The World Health Organization’s (WHO) recent classification of ‘gaming disorder’ has sparked discussion and drawn criticism from many people within the games industry. Regardless of your opinion on the WHO, however, the controversy leads to another question: how do you develop games in an ethical manner?
Firstly, it’s important to say that the issue to be avoided is not so much addiction as burnout. The games that cause problem behaviors in their players are those that reward endless grinding and bingeing up to the point that players become essentially exhausted, hence the name. The WHO diagnoses gaming disorder in those whose gaming habits cause ‘significant impairment’ to their professional and personal lives but, when sessionized properly, habitual play is beneficial to both player and publisher. A player that settles into a regular pattern of moderate gameplay with a well-designed game builds a good reciprocal relationship with the game/publisher and is rewarded accordingly.
Best practice in F2P shows that the best and most popular games available are those that manage enthusiasm and sessionize effectively, discouraging players from playing for unreasonable lengths of time whilst encouraging them to come back regularly.
Where games get it right:
- Diminishing returns
Some of the games most accomplished in sessionization are those that stop rewarding players after a certain amount of time played or tasks completed. Hearthstone does this particularly well with its daily task system. After completing a finite number of challenges in exchange for considerable reward, players are faced with the decision to carry on playing without anything to achieve and strive for or simply return the next day when there will be new conditions to satisfy and benefits to win. Having felt the progression slow down so much, it becomes a no-brainer for the player to leave the game temporarily and return when the stakes are high once again.
- Capped inventories
Another good tactic available to developers looking to moderate session length is the capping of inventory space, often combined with time-locked rewards. Clash Royale favors this approach as it discourages excessive play without obviously devaluing effort. For example: if completing a level earns a player one special item that is not usable for 12 hours and they only have room for 4 such items in their inventory, the player is heavily incentivized to stop playing after completing a fourth level. It makes most sense for the player to return once they can free up space in their inventory and once again earn rewards for their play time.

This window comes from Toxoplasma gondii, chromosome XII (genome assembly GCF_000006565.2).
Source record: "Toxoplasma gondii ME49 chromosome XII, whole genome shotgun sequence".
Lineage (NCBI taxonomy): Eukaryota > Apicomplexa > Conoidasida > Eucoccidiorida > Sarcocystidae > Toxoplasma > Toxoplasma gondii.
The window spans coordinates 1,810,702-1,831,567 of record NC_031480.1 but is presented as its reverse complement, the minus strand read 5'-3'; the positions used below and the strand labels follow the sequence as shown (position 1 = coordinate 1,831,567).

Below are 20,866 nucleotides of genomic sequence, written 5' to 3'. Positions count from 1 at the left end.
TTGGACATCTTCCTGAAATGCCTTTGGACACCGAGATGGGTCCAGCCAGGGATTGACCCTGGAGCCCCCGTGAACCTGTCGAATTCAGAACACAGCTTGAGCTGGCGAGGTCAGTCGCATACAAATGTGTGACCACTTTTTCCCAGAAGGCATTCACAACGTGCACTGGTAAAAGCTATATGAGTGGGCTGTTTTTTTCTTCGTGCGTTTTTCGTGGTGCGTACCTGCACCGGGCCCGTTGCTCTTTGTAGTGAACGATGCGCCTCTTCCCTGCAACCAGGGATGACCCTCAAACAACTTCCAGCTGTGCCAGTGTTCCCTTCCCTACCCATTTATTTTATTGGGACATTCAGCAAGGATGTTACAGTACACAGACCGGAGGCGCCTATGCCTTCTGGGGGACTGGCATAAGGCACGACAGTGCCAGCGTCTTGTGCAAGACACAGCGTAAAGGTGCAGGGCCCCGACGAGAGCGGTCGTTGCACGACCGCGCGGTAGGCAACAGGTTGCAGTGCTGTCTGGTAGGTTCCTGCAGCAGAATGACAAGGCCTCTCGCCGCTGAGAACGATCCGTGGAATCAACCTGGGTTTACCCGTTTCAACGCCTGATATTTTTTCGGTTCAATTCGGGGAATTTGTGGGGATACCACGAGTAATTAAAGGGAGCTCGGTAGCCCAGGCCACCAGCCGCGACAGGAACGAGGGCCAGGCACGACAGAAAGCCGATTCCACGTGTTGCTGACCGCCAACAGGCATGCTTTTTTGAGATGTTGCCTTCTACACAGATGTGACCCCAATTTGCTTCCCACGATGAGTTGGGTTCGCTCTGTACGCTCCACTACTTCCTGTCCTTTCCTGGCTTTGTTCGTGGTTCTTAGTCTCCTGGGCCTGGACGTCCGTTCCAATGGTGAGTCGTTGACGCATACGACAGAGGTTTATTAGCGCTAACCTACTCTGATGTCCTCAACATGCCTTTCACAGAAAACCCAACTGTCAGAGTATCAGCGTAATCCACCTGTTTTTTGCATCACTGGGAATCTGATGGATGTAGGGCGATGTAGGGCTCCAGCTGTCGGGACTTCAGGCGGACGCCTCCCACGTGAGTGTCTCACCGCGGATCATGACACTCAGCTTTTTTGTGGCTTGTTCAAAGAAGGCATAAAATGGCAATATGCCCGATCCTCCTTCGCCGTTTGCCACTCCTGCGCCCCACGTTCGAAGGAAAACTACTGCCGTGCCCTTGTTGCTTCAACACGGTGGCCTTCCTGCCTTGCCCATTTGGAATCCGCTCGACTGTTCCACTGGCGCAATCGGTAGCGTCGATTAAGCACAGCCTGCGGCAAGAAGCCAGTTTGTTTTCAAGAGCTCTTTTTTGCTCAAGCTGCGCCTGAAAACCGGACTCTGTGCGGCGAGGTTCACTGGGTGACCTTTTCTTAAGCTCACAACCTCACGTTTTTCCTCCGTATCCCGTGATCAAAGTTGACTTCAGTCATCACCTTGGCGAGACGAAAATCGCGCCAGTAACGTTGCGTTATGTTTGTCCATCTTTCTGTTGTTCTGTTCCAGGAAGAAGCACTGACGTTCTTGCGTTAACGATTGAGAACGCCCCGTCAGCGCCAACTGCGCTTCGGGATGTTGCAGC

- Finite energy mechanics
Some games operate a system whereby every attempt at a level/challenge costs the player a unit of energy, which only replenishes after a certain amount of time or in exchange for hard currency. Pitched wrong and this mechanic can seem either cynical if too expensive or ineffective if too cheap but striking the right balance through A/B testing and data analysis establishes a good reciprocal relationship between player and publisher that also encourages healthy and moderate gameplay.
Where games get it wrong:
The games that foster unhealthy play styles that lead to overlong gameplay sessions and risk burning out their players are the games that perpetually reward without considering session length. Players need clear incentives to stop and the limitless tier/rank systems seen most often in premium multiplayer games provide precisely the opposite. By tying perceived status very obviously to time played, you create an environment in which players have no obvious point at which to stop and no reason to either.
Common errors in these progression systems will be made more obvious with the expansion of certain PC/console franchises to mobile. Traditionally, the physical limitations of where consoles can be played have gone some way to prevent serious impact on certain areas of players’ lives but mobile gaming presents a new challenge which will hopefully cause a wholesale reevaluation of how to build metagames in an ethical way.
There is perhaps a misconception around gaming that it benefits developers to design games in such a way as to encourage unhealthy habits in their players, but that’s not true. The games that best serve their publishers are those that keep their players returning regularly without ever burning themselves out or spending beyond their means. Best practice in F2P games will serve as a great example for the entire industry as cross-platform gaming brings legendary franchises to mobile.